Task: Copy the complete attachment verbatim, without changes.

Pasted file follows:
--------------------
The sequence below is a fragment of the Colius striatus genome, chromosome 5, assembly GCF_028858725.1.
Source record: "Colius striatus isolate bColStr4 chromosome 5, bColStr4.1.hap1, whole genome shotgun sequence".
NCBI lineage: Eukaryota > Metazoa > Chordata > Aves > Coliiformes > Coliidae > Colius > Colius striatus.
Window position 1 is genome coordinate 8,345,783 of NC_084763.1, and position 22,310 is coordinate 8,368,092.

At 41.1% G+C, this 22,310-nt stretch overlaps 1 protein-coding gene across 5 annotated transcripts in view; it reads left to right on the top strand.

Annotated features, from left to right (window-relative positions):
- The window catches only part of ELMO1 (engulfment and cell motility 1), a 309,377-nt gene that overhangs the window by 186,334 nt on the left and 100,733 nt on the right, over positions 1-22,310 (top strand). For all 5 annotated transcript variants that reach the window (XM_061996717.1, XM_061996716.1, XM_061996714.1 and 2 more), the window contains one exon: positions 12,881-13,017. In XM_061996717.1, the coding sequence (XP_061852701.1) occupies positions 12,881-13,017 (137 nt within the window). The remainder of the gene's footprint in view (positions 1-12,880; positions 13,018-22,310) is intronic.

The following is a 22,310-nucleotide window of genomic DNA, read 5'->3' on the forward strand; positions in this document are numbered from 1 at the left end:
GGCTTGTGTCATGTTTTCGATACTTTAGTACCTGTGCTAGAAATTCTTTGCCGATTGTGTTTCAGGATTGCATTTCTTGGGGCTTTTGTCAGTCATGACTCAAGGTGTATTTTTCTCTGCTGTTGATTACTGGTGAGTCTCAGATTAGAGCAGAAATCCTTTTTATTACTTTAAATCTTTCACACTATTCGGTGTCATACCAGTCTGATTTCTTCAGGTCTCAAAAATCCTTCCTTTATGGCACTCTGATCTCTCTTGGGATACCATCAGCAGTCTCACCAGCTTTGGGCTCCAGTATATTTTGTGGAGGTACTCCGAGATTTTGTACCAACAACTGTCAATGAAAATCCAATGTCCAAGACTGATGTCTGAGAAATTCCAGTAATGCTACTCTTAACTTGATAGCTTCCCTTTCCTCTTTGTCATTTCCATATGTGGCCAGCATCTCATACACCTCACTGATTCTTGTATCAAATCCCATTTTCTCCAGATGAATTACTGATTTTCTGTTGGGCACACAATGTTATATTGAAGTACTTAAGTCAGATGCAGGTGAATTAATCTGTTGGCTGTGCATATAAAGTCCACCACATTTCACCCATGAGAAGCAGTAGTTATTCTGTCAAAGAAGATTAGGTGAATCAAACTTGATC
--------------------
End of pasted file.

The sequence below is a fragment of the Colius striatus genome, chromosome 5, assembly GCF_028858725.1.
Source record: "Colius striatus isolate bColStr4 chromosome 5, bColStr4.1.hap1, whole genome shotgun sequence".
NCBI lineage: Eukaryota > Metazoa > Chordata > Aves > Coliiformes > Coliidae > Colius > Colius striatus.
Window position 1 is genome coordinate 8,345,783 of NC_084763.1, and position 22,310 is coordinate 8,368,092.

At 41.1% G+C, this 22,310-nt stretch overlaps 1 protein-coding gene across 5 annotated transcripts in view; it reads left to right on the top strand.

Annotated features, from left to right (window-relative positions):
- The window catches only part of ELMO1 (engulfment and cell motility 1), a 309,377-nt gene that overhangs the window by 186,334 nt on the left and 100,733 nt on the right, over positions 1-22,310 (top strand). For all 5 annotated transcript variants that reach the window (XM_061996717.1, XM_061996716.1, XM_061996714.1 and 2 more), the window contains one exon: positions 12,881-13,017. In XM_061996717.1, the coding sequence (XP_061852701.1) occupies positions 12,881-13,017 (137 nt within the window). The remainder of the gene's footprint in view (positions 1-12,880; positions 13,018-22,310) is intronic.

The following is a 22,310-nucleotide window of genomic DNA, read 5'->3' on the forward strand; positions in this document are numbered from 1 at the left end:
GGCTTGTGTCATGTTTTCGATACTTTAGTACCTGTGCTAGAAATTCTTTGCCGATTGTGTTTCAGGATTGCATTTCTTGGGGCTTTTGTCAGTCATGACTCAAGGTGTATTTTTCTCTGCTGTTGATTACTGGTGAGTCTCAGATTAGAGCAGAAATCCTTTTTATTACTTTAAATCTTTCACACTATTCGGTGTCATACCAGTCTGATTTCTTCAGGTCTCAAAAATCCTTCCTTTATGGCACTCTGATCTCTCTTGGGATACCATCAGCAGTCTCACCAGCTTTGGGCTCCAGTATATTTTGTGGAGGTACTCCGAGATTTTGTACCAACAACTGTCAATGAAAATCCAATGTCCAAGACTGATGTCTGAGAAATTCCAGTAATGCTACTCTTAACTTGATAGCTTCCCTTTCCTCTTTGTCATTTCCATATGTGGCCAGCATCTCATACACCTCACTGATTCTTGTATCAAATCCCATTTTCTCCAGATGAATTACTGATTTTCTGTTGGGCACACAATGTTATATTGAAGTACTTAAGTCAGATGCAGGTGAATTAATCTGTTGGCTGTGCATATAAAGTCCACCACATTTCACCCATGAGAAGCAGTAGTTATTCTGTCAAAGAAGATTAGGTGAATCAAACTTGATC